Guess the rules: A very simple strategy game, with a (non-optimal) algorithm to play against... but the rules are not initially given, beyond a yes/no answer to the question of, "Is this legal?"

Tesselation puzzles: Fit the pieces in place and/or assemble to make a certain form.

(Explicit) mathematical problems: If there's a good way to put them in play, math contest problems of the sort that can be found in books are a lot of fun to solve.

Section IV: Urvanovestilli devices, etc.

Urvanovestilli devices may be very useful to players. Devices may include anything which could plausibly be made given a mind like that of Leonardo da Vinci, finely machined gears, levers, springs, etc., and the dexterity of a microsurgeon. (Be creative.) The price of devices should take into account materials cost and amount of skill and labor; in general, they should be rather expensive.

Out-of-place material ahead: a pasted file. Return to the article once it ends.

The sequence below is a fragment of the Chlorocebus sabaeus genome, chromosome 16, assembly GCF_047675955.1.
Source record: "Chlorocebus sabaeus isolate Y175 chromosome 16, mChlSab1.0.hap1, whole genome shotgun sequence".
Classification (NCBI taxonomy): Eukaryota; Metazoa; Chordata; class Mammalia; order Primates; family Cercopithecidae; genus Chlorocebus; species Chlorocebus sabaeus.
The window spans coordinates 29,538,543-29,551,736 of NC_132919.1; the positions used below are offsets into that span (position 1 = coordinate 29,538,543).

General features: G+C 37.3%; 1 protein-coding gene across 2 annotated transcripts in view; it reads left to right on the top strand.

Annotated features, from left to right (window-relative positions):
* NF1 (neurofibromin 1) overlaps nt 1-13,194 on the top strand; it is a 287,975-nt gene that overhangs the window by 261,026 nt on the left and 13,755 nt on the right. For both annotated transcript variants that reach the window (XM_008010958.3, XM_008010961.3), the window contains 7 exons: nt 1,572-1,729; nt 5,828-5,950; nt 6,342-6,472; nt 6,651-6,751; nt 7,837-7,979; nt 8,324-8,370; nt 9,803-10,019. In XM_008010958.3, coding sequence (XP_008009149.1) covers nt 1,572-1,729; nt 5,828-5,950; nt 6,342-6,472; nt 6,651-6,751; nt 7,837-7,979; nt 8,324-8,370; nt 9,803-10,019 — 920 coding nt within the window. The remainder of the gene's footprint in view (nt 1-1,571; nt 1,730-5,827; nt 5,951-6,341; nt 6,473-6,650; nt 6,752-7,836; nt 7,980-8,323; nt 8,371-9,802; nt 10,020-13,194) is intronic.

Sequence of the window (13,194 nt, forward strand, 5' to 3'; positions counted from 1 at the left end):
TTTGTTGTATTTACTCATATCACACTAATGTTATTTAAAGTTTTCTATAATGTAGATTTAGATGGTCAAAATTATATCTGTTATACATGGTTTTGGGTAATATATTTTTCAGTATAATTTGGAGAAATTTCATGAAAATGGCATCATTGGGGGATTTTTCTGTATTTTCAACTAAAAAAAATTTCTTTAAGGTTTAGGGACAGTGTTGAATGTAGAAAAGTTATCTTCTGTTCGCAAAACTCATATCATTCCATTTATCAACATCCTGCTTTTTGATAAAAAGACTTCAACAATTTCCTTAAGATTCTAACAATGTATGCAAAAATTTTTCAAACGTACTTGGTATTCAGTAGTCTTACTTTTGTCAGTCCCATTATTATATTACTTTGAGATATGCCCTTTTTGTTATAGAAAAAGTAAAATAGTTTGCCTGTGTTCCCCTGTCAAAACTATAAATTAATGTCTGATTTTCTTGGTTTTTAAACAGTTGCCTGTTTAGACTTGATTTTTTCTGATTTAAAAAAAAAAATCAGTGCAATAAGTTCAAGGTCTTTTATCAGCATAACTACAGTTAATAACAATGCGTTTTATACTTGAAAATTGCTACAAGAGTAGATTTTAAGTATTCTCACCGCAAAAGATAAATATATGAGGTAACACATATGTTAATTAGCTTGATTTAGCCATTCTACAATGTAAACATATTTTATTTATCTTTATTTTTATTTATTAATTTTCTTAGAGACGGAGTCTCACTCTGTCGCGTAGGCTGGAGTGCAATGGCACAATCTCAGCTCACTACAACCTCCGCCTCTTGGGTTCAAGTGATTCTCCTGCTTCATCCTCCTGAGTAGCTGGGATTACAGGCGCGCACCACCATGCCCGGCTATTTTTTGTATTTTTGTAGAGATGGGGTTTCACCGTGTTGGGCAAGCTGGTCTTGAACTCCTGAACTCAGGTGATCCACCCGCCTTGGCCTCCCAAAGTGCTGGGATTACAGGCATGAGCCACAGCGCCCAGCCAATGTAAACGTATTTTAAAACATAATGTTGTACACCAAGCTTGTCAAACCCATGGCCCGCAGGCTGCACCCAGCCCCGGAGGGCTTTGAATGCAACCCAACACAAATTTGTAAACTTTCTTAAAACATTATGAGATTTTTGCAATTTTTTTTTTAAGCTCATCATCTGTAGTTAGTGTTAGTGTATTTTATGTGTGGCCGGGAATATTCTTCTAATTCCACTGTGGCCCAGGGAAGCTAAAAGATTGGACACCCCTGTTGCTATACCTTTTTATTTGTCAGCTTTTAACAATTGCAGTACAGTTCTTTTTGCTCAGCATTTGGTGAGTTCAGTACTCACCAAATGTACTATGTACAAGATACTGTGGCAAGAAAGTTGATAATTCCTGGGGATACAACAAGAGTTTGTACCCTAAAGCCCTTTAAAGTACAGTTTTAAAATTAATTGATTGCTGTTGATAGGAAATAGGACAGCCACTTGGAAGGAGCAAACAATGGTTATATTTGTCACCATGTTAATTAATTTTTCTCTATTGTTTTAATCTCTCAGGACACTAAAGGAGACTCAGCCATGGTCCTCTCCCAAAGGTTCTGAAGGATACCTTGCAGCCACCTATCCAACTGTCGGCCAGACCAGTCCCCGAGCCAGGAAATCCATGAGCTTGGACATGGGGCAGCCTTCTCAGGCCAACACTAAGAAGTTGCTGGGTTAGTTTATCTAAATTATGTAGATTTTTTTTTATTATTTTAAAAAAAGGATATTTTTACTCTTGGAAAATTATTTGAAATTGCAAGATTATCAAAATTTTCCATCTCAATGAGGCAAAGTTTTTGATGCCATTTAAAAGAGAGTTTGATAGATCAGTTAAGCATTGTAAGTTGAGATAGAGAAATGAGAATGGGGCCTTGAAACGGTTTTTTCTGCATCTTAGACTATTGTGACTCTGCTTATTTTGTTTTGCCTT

Sample devices include a sewing machine, a Swiss Army Knife, a hang glider, a device which (when pulled along on a leash) leaves an ink trail on a floor to indicate where players have been, a Babbage-style analytical engine, a collapsible ladder, a spring loaded automatic belaying device which (once the springs are pumped up) will shoot up a grappling hook and then automatically pull in slack in a rope (until a certain button is pushed and held, at which it will feed out rope at a slow rate (given over 50 pounds pull — well below the weight of any adventurer) and reset the springs)...

(Unacceptable devices would include a mechanical thinking person, a machine to turn lead into gold, or something else which could not plausibly be made under the technology parameters given.)